“As with all good Zombie films, it starts out innocently enough, with healthy surfers adding the SUP to their quiver of surf alternatives, but things soon get toxic – what with that oddly symmetrical 'maybe-I'm-gonna-punch-out-a-shit-maybe-I'm-not' SUP stance, delusions of some hitherto undiscovered bloodline tracing back to The Duke, and the more 'gone' Zombies brazenly edging closer and closer into already crowded surf zones... clearly you've got the makings of a modern-day gore-fest on your hands.”

Romero's production company has been scouting locations and nominates Currumbin Alley on Queensland's Gold Coast as a site of interest for the as yet-un-named movie, with up to a hundred local SUP enthusiasts registering for work as background extras.

“In cinematic terms, the SUP surfer ticks the three boxes of your classic Zombie character” says Romero's Director of Photography, Alex Perkins. “One, they've got to move stiffly, slowly and relentlessly. Two, the consequences of being caught by one and joining their ranks must strike irrational fear into you. Three, there's got to be an element of hilarity in there.

“Watching a pack of freshly Zombified SUPs trying to bear down on a victim – with their ten-metre turning circles, constantly falling off and getting up again, and their veering off to one side and constantly over-correcting – its gonna be Zombie-horror-comedy gold.”

“They exhibit every hallmark of Zombie social behaviour – gestating in canals and waterways like so many rats before taking to the open ocean.”

Director Romero agrees – “To be honest, I thought the zombie genre was dead and buried, but the moment I laid eyes on SUPs in action, I knew this was a zombie story that needed to be told.”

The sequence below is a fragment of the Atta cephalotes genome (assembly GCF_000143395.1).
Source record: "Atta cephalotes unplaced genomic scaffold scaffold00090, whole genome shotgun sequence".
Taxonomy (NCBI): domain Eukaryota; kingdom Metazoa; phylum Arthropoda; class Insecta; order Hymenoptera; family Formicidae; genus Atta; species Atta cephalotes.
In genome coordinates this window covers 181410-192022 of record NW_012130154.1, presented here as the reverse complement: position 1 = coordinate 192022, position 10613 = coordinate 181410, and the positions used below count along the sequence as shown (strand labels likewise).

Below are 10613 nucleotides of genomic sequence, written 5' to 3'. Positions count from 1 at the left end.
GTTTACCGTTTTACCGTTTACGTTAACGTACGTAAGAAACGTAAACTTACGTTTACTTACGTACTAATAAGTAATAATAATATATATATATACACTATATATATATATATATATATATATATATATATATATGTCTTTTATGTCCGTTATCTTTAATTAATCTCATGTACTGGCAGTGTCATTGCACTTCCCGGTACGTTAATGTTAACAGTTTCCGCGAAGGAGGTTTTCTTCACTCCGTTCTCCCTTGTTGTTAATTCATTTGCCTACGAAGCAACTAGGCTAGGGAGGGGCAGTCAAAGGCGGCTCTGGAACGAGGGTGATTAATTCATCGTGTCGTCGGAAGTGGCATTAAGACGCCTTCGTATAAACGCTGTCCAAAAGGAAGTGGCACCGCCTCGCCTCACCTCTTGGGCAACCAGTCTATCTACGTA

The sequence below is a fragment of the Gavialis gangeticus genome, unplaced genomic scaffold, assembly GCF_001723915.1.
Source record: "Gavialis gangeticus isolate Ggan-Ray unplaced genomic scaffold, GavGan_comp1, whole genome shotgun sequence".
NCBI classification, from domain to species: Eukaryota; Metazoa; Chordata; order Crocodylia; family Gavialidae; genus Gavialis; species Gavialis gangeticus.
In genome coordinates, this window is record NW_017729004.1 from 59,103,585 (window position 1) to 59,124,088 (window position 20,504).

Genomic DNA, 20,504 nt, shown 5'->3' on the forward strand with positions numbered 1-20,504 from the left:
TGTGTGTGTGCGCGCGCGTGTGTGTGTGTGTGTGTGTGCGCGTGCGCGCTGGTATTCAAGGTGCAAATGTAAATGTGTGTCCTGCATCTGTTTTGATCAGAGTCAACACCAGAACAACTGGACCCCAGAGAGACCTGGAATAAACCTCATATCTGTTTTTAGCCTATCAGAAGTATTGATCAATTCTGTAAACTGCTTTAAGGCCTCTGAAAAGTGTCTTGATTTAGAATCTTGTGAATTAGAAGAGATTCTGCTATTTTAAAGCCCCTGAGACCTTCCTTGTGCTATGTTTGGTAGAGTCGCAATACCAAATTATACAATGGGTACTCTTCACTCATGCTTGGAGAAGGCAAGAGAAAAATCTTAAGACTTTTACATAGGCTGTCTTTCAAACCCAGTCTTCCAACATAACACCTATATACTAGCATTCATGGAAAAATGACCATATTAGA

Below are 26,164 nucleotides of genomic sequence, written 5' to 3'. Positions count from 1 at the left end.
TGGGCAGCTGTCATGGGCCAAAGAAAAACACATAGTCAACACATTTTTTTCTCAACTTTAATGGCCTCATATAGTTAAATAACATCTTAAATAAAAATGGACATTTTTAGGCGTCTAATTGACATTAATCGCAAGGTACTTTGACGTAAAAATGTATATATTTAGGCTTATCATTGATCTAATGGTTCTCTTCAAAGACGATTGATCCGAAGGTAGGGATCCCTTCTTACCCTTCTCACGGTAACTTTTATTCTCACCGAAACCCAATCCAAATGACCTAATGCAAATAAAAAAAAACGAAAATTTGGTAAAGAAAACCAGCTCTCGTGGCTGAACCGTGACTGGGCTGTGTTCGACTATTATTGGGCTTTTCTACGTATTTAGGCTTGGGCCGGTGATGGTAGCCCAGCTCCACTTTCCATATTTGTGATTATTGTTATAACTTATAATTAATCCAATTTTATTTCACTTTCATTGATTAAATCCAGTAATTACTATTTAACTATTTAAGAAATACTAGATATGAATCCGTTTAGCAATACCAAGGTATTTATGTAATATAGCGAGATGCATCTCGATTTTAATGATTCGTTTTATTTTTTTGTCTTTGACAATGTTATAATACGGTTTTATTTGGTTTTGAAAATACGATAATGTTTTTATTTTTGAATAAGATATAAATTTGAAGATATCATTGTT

“Mind you, I had a go on one recently and it's a lot of fun on the flat days” said Romero, as he edged closer to your reporter.

Sunday, June 14, 2009

Slater, Parko and Reynolds Threaten Legal Action Against Teen Surfer.

SUNDAY, JUNE 14 – Three of the world's most popular surfers today put aside their rivalries and issued a joint statement demanding 14-year-old Mandurah surfer Danny Kincaid removes them from the list of 'surf heroes and influences' on his myspace page.

“Normally I'd be cool with props from a kid like Danny,” says nine-time World Champion Kelly Slater.

“Being hero and role model for the kids comes with the territory, but you've got to draw the line.

“I was tooling around online, googling my name – oh, admit it, we all do from time to time – and clicked through to Danny's myspace site.

“I was horrified to see a clip he'd made interspersing footage of himself surfing Mandurah Main Beach, with clips of myself, Joel and Dane.

“Not only that, his online bio cites the three of us as the guys he models his surfing on.

”The kid's surfing's not even remotely connected to our virtuosity. It's a scene I don't wanna be part of.”

Slater contacted Coolangatta's Joel Parkinson immediately and alerted him to the youngster's unacceptable alliance.

“My first reaction after checkin' the Danny's site out was 'hang on let's not get carried away here' ” says the typically unflappable Joel Parkinson.

“Sure the kid had awful style and technique, and I could barely see where the influence of any of us could be spotted, but I was heading out west that week anyway, doin' a surf shop / surf-with-the-groms promo in Mandurah, so thought I'd check the kid out first hand before taking any action.

“All I can say is that he actually surfs less like us in real life than online, which I didn't think was possible.

“Nothin' against Danny, he seems like a real nice kid, and I'm happy to be a hero for the guy, but having seen him surf first hand, I categorically deny influencing him in any way, shape or form.”

Parkinson emailed Slater and immediately they arranged a phone conference with Californian sensation Dane Reynolds.

“I wasn't down with the guys,” says Reynolds “Even after seeing the footage and hearing Parko's first-hand description, I thought well, who are we to judge? I mean maybe we've just influenced the kid in a different kind of way, you know – amping him up on the beauty of surfing and that.”